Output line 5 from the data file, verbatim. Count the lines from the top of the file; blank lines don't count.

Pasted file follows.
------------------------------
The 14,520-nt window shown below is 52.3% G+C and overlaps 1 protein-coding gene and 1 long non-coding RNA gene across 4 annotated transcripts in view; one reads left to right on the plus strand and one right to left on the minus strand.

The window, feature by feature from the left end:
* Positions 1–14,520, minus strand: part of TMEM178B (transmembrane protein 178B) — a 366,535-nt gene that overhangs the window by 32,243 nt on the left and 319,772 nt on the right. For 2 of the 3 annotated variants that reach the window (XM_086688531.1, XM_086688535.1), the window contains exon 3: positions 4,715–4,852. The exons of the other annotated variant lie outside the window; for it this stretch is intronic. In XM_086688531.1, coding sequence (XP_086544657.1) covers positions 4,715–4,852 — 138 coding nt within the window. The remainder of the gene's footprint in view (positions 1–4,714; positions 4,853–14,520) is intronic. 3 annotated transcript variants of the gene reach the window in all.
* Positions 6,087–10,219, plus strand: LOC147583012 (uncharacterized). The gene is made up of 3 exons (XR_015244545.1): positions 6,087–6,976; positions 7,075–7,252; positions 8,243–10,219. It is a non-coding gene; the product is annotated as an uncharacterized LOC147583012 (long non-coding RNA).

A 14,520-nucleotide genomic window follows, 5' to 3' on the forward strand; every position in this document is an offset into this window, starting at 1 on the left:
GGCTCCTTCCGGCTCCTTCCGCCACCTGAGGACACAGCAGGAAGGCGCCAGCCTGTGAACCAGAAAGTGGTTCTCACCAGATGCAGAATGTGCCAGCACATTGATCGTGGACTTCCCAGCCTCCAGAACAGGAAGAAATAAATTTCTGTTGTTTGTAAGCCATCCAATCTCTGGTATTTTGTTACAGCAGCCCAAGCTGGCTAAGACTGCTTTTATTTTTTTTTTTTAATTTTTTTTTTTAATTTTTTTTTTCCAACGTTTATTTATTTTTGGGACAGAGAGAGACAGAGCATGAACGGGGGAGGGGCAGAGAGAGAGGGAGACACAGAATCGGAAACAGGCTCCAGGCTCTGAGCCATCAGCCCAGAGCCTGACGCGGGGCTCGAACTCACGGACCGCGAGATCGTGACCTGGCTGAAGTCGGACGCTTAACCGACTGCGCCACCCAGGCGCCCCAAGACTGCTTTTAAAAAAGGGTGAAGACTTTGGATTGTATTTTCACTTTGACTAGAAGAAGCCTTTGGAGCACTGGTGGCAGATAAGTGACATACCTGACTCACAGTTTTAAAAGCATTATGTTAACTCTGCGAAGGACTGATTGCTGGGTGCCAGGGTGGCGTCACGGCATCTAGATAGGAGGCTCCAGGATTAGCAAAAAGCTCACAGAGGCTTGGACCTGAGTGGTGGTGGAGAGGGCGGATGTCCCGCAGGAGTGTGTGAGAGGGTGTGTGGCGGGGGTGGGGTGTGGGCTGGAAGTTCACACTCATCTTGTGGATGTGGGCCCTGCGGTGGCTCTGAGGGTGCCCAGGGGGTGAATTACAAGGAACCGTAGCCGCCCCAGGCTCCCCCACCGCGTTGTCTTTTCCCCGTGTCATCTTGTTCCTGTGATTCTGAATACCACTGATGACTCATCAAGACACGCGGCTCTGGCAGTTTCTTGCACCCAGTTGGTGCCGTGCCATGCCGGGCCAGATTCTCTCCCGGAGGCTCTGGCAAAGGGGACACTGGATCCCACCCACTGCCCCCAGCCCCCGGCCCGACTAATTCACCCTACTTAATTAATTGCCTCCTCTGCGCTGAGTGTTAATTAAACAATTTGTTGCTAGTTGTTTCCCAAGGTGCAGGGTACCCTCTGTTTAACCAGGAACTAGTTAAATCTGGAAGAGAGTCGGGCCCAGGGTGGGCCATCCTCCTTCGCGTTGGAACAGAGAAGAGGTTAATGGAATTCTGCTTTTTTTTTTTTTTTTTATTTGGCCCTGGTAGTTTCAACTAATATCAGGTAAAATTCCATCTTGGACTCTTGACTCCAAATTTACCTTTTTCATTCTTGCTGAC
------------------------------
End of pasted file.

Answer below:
A 14,520-nucleotide genomic window follows, 5' to 3' on the forward strand; every position in this document is an offset into this window, starting at 1 on the left: